What does Jesus say most often?
For a complete sentence the winner is, “Let anyone with ears to hear listen!” This speaks quite highly of us, that the thing Jesus says most often is essentially, “Listen!” This is Christ the frustrated school teacher, knowing we’re going to miss something important and doing his best anyway.
There’s an old saying about show me your bank account and your calendar and I’ll show you what you value. But as most people aren’t in the business of showing me either, I have to rely on what they say. Not the catchphrases or talking points, but what they talk about most often. What we really hear when we listen.
Right now my dessert chef wife values cakes, our soon-to-arrive baby, and whatever her project of the week is. Last week it was leading the music for Vacation Bible School, this week it’s the nursery, next week she’ll be conquering something else. I know this is what she values because I trust her mouth and my ears. She’ll tell you I value church, sports, and the baby in some order depending on what day it is.
What Jesus says most often is, “Listen!” What will we hear if we do?
There’s a specific phrase that appears more than 30 times in both Matthew and Luke, and more than a dozen times in Mark: the kingdom of heaven in Matthew, or the kingdom of God in Mark and Luke. If we listen, this is what we’ll hear Jesus talk about more than anything else.
It’s also the very first thing he says in Mark, which we believe to be the oldest of our canonical gospels:
Now after John was arrested, Jesus came to Galilee, proclaiming the good news of God, and saying, “The time is fulfilled, and the kingdom of God has come near; repent, and believe in the good news.” – Mark 1:14-15 (NRSV)
I think this sentence is a telling lens for faith. Sometimes repent gets emphasized more than anything else. Sometimes it’s believe. The gospel starts here and, to be sure, we need the whole thing for it to indeed be good news. But to me it’s significant that Jesus will go on to spend a lot more time talking about the kingdom than he will repenting or believing in Matthew, Mark, and Luke. (The Gospel of John self-identifies as a book about belief and eternal life, which some biblical scholars believe to be synonymous with kingdom language.)
I believe what matters more to Jesus should matter more to us. It’s worth paying attention to the things he talks about most often.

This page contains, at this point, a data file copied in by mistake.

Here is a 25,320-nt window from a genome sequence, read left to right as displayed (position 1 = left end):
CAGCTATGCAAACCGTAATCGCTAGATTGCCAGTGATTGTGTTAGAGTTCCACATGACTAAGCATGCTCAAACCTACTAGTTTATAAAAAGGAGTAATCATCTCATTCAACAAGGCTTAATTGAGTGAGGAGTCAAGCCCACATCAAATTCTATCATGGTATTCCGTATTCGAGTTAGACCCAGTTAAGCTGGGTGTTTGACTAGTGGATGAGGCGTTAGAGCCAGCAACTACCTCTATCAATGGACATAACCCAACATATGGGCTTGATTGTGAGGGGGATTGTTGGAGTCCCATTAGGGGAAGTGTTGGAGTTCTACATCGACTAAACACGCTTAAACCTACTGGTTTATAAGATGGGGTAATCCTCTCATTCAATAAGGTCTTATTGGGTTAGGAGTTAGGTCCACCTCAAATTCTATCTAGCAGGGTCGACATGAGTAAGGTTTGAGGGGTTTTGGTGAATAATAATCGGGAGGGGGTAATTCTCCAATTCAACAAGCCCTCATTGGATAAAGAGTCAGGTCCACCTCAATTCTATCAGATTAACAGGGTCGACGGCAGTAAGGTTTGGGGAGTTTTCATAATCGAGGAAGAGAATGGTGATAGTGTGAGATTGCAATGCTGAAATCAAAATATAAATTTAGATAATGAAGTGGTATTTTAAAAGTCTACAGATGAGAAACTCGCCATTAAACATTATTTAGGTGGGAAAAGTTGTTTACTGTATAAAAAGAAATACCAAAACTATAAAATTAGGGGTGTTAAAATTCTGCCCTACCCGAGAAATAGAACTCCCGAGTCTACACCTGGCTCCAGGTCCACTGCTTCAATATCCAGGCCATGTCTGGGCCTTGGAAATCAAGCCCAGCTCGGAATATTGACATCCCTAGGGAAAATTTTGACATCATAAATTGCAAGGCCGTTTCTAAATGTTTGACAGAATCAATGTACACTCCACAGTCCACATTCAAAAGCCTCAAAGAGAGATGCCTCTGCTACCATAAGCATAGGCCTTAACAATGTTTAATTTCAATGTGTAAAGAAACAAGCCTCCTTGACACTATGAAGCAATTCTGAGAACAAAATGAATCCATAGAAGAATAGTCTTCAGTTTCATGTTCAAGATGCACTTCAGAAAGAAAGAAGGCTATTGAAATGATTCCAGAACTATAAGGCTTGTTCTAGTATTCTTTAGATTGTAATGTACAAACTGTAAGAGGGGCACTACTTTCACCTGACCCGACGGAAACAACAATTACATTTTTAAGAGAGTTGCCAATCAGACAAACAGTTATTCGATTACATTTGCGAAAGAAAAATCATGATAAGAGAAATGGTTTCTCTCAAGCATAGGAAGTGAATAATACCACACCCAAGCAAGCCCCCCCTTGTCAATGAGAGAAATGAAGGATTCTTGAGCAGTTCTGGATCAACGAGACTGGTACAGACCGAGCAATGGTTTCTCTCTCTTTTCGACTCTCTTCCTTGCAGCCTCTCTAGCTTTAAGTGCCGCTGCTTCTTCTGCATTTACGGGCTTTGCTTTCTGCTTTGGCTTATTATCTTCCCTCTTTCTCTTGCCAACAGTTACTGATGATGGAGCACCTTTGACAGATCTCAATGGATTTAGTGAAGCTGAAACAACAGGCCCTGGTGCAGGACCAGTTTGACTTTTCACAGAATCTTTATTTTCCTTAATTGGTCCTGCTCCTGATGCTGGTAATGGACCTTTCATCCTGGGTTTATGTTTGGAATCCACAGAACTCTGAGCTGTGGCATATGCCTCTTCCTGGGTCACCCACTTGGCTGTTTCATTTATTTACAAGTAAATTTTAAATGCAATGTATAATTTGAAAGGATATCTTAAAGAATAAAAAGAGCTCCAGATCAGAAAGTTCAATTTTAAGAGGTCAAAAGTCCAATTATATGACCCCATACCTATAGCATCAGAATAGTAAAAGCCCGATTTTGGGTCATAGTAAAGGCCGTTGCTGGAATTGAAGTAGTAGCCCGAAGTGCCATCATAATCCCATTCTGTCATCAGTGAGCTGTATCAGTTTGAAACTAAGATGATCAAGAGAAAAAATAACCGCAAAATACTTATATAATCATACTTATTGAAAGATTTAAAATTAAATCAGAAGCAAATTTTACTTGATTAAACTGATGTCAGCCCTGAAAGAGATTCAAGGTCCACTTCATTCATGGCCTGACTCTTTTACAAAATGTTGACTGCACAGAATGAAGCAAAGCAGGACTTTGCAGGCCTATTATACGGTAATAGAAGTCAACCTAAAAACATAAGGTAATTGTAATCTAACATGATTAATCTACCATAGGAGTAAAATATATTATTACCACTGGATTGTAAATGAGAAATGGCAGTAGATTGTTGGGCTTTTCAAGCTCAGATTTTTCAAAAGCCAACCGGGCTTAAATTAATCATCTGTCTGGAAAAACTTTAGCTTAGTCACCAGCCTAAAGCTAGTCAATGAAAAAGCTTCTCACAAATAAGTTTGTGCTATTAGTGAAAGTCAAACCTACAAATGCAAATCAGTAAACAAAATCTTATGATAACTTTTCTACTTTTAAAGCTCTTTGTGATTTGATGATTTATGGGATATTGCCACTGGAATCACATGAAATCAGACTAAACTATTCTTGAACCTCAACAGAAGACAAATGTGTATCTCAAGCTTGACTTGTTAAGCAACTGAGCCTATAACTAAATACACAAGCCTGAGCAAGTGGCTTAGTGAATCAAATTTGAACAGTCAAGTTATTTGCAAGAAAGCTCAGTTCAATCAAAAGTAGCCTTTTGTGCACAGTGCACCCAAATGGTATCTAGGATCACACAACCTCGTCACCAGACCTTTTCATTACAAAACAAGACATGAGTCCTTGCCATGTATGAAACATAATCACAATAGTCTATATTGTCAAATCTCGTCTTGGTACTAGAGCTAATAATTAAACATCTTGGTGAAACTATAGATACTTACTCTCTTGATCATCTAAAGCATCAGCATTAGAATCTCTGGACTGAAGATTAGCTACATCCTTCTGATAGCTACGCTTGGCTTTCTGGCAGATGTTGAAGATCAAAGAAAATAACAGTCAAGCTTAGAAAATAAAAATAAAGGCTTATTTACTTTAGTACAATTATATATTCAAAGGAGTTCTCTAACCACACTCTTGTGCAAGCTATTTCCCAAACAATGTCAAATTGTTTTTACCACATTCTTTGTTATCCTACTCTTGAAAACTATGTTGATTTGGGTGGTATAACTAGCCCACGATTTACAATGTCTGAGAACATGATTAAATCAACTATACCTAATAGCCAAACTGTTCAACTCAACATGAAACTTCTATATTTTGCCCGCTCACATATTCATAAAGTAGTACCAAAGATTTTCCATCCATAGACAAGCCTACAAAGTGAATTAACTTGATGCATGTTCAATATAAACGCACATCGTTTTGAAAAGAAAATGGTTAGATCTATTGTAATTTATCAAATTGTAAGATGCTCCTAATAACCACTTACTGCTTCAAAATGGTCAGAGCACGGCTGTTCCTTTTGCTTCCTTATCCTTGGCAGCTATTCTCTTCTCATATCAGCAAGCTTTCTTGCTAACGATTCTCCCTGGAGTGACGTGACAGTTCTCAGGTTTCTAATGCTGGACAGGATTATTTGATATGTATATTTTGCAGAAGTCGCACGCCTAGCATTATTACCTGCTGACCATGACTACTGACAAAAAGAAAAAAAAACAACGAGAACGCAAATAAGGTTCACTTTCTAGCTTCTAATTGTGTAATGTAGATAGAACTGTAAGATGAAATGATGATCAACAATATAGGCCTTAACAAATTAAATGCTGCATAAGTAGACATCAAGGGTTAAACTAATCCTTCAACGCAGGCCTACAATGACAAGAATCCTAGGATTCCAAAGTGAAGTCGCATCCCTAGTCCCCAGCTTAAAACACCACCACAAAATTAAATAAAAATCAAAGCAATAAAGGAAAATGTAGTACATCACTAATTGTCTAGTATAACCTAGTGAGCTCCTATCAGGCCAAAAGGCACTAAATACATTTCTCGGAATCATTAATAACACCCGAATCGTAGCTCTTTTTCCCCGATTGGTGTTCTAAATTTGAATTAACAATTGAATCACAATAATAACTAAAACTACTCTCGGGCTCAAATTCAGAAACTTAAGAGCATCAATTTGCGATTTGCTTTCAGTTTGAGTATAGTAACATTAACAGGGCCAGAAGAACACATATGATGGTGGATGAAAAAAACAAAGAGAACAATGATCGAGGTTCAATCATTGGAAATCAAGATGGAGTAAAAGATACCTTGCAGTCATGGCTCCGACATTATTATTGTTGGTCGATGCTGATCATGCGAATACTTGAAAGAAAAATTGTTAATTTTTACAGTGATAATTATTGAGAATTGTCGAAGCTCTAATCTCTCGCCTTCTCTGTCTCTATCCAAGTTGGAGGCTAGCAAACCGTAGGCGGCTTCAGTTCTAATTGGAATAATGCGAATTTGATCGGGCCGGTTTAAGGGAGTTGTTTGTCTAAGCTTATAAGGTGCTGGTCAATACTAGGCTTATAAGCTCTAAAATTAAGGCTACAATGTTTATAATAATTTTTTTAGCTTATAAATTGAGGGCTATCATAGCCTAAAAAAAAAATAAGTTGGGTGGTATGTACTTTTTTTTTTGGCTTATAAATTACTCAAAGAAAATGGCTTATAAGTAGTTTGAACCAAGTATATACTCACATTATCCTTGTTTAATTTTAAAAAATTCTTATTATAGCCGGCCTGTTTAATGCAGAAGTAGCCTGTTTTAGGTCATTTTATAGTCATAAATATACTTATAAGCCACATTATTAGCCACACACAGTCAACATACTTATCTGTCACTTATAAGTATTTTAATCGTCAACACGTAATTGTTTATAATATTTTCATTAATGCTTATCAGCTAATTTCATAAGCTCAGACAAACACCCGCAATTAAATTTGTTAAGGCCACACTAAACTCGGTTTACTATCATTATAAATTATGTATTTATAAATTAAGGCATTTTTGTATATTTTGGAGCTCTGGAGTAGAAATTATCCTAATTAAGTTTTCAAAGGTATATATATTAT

We have a more difficult time with “kingdom” language because we live in a democracy, but even the most modern translations don’t choose a different word to describe it. And for a guy who will spend a lot of time talking about it, Jesus never really defines it with great specificity. Instead, he tells stories: “The kingdom of God is like…”
In the 13th chapter of the Gospel of Matthew, Jesus tells seven of these stories or parables of what the kingdom is like, starting with the one that has become the most famous: a farmer scattered seed. Some fell in the road, some in the gravel, some in the weeds, and some on good soil. The seed in the road is carried away by birds. In the gravel it springs up quickly but has no root, and is scorched by the sun. In the weeds it gets choked out. Only in the good soil does it bear fruit.
I’ve heard a pair of memorable observations on this story. One from Tim Tennent, the president of Asbury Theological Seminary, who essentially asked in a chapel service, “Isn’t this farmer kind of an idiot?”
If you found me outside scattering seed in the road, you’d have some questions. Nothing is going to grow there. Nothing is going to last in the gravel. Nothing is going to survive the weeds.
A wise farmer would sow only in good soil. This is at the heart of the observation made by Larry Osborne in his book Sticky Church:
“No farmer would ever be satisfied with initial growth killed off before harvest. If the soil in any portion of his field produced that result, he’d never plant there again.”
But this farmer, this God? He sows everywhere.
And this is what the kingdom of God is like.
Our job is to help make the ground a little more fertile.
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